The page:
Wednesday, September 22, 2004

Stevens Kin Says He Has No Terrorist Ties

See how ridiculous this all is? I know countless people who've been turned away, it is crazy. In a way, it is good when it happens to people like this because it helps people to see just how ridiculous it is.

Associated Press Writer

WASHINGTON (AP) -- Singer Cat Stevens, taken off a London-to-Washington flight because his name showed up on a government "no-fly" list, has no ties to suspected terrorists, his brother said Wednesday.

Stevens, who converted to Islam and changed his name to Yusuf Islam more than a quarter-century ago, recently made the watch list after U.S. authorities received information from multiple sources indicating he may have associations with potential terrorists, a government official said.

United Airlines Flight 919 was diverted to Bangor, Maine, on Tuesday afternoon after U.S. officials who checked the passenger list learned that the singer was aboard. Federal agents met the plane and interviewed Islam.

Islam's brother and business manager, David Gordon, said in a telephone interview that he could guarantee that Islam does not associate with possible terrorists.

"It's not true," Gordon said. "His only work, his only mind-set, is humanitarian causes. He just wants to be an ambassador for peace."

Gordon, who said he spoke by phone to Islam on Wednesday, said his brother was in good humor. "He's fine. It's an unfortunate incident, but on the other hand, people are worried and they want to feel secure when they're flying," Gordon said.

Airlines have access to watch lists and are supposed to screen passengers to make sure those deemed direct threats to aviation do not board planes. The official said it was unclear why United Airlines personnel allowed Islam to get on the flight in London.

A call to the airline was not immediately returned.

Homeland Security Department spokesman Dennis Murphy said Islam was "denied admission to the United States on national security grounds" and was expected to be sent back to London on Wednesday.

A second government official, who also spoke on condition of anonymity, said U.S. authorities think donations from Islam may have ended up helping to fund blind sheik Omar Abdel-Rahman, who was convicted for the 1993 World Trade Center bombing, and Hamas, a Palestinian militant group considered a terrorist organization by the United States and Israel.

In July 2000, Islam was deported hours after arriving in Jerusalem. A local paper reported then that the government claimed he had delivered tens of thousands of dollars to Hamas during a visit in 1988. Islam denied ever knowingly supporting Islamic terrorists.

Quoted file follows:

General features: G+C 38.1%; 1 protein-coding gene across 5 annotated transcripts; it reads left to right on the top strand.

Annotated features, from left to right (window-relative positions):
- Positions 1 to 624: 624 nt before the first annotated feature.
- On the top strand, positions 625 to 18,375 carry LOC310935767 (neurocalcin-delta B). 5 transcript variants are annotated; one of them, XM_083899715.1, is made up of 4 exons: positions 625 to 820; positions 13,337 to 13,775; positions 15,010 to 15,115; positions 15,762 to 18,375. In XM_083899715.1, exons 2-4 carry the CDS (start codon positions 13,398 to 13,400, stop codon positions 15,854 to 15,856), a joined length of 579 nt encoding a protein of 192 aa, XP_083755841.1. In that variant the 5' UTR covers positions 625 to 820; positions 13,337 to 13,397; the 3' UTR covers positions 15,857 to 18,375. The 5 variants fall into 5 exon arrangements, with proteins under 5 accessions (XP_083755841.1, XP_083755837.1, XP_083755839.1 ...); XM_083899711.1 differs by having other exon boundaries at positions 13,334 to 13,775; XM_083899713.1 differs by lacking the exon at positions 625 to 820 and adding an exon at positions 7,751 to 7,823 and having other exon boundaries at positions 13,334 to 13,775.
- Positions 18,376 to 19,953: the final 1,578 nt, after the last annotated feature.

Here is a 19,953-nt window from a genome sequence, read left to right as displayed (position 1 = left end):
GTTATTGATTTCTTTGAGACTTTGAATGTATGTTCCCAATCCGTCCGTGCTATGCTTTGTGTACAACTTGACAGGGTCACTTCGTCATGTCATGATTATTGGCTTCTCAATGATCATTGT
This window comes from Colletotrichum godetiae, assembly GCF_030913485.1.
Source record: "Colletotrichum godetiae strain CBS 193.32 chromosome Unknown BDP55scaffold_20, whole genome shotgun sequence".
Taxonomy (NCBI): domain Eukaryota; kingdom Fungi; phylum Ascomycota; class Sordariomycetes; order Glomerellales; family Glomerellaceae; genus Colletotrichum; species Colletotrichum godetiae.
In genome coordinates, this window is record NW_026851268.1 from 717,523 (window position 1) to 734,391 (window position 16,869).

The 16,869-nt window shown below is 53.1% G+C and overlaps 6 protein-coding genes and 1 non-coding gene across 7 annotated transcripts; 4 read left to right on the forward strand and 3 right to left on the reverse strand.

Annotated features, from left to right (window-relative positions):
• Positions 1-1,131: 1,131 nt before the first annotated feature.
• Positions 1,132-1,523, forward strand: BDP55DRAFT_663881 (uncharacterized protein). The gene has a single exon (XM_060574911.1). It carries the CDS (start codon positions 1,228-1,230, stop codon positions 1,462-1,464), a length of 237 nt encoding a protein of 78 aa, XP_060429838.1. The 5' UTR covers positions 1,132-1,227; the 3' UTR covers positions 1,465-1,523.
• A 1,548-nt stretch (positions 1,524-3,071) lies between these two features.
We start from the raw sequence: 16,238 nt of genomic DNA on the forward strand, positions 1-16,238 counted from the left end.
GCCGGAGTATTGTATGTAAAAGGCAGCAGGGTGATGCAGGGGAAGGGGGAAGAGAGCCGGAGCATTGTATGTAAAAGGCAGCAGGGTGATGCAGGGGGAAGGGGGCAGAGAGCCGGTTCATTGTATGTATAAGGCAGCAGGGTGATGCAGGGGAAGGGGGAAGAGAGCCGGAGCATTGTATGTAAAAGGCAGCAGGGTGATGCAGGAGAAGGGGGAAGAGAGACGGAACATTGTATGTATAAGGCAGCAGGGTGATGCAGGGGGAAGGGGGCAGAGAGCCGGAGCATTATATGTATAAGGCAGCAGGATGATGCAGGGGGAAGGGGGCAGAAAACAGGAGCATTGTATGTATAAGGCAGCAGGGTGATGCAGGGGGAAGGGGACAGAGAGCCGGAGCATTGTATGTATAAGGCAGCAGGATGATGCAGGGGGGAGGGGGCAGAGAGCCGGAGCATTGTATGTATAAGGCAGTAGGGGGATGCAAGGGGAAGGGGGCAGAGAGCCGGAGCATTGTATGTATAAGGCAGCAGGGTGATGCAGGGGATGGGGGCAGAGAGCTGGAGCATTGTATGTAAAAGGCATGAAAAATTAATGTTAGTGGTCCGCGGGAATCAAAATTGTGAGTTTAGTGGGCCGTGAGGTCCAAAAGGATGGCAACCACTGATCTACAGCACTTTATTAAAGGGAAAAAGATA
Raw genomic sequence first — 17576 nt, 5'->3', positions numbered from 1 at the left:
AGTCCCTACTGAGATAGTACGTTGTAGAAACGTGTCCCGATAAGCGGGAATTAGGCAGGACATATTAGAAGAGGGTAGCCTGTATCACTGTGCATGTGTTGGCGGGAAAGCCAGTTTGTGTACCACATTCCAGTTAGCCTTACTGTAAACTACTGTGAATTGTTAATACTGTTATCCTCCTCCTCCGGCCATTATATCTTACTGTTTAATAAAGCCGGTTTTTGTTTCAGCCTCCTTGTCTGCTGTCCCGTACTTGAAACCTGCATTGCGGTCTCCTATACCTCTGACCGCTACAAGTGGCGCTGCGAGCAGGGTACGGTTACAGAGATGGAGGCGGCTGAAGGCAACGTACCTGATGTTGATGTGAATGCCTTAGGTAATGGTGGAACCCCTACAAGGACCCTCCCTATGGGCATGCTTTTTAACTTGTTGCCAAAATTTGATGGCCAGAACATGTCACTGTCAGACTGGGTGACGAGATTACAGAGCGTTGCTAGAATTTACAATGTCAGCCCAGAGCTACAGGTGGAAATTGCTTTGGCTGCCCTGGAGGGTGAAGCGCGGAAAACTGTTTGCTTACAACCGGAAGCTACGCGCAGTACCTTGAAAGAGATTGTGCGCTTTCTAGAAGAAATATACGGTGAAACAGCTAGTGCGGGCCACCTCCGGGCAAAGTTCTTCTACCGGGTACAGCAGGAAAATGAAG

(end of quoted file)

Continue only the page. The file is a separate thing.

Islam has made a number of trips to the United States in recent years, including one in May for a charity event and to promote a DVD of his 1976 MajiKat tour. He donated half the royalties from his most recent boxed set to the Sept. 11 Fund to help victims of the attacks.

Islam, who was born Stephen Georgiou, took Cat Stevens as a stage name and had a string of hits in the 1960s and '70s, including "Wild World" and "Morning Has Broken." Last year he released two songs, including a re-recording of his '70s hit "Peace Train," to express his opposition to the U.S.-led war in Iraq.

He abandoned his music career in the late 1970s and changed his name after being persuaded by orthodox Muslim teachers that his lifestyle was forbidden by Islamic law. He later became a teacher and an advocate for his religion, founding a Muslim school in London in 1983.

Islam founded Islamia Primary school in London in 1983. In 1998, it became the first Muslim school in Britain to receive government support, on the same basis as Christian and other sectarian schools.

Islam drew some negative attention in the late 1980s when he supported the Ayatollah Khomeini's death sentence against Salman Rushdie, author of "The Satanic Verses."

Gordon denied that he had called for Rushdie's death. "They completely misunderstood what he said," he said.

Recently, Islam has criticized terrorist acts, including the Sept. 11 attacks and the school seizure in Beslan, Russia, earlier this month that left more than 300 dead, nearly half of them children.

In a statement on his Web site, he wrote, "Crimes against innocent bystanders taken hostage in any circumstance have no foundation whatsoever in the life of Islam and the model example of Prophet Muhammad, peace be upon him."


On the Net:

Yusuf Islam:

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